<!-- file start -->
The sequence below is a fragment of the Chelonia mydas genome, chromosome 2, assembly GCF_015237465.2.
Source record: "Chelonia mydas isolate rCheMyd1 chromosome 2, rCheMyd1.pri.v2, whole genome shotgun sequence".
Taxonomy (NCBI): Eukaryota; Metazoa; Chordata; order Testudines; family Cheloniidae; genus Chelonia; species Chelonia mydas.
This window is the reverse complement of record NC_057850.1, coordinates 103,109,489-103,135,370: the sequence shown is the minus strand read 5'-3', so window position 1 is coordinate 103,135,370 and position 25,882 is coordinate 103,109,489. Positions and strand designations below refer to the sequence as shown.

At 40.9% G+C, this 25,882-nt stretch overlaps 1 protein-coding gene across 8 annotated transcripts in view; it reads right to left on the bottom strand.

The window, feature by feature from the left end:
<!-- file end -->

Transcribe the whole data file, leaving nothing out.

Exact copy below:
The sequence below is a fragment of the Chelonia mydas genome, chromosome 2, assembly GCF_015237465.2.
Source record: "Chelonia mydas isolate rCheMyd1 chromosome 2, rCheMyd1.pri.v2, whole genome shotgun sequence".
Taxonomy (NCBI): Eukaryota; Metazoa; Chordata; order Testudines; family Cheloniidae; genus Chelonia; species Chelonia mydas.
This window is the reverse complement of record NC_057850.1, coordinates 103,109,489-103,135,370: the sequence shown is the minus strand read 5'-3', so window position 1 is coordinate 103,135,370 and position 25,882 is coordinate 103,109,489. Positions and strand designations below refer to the sequence as shown.

At 40.9% G+C, this 25,882-nt stretch overlaps 1 protein-coding gene across 8 annotated transcripts in view; it reads right to left on the bottom strand.

The window, feature by feature from the left end: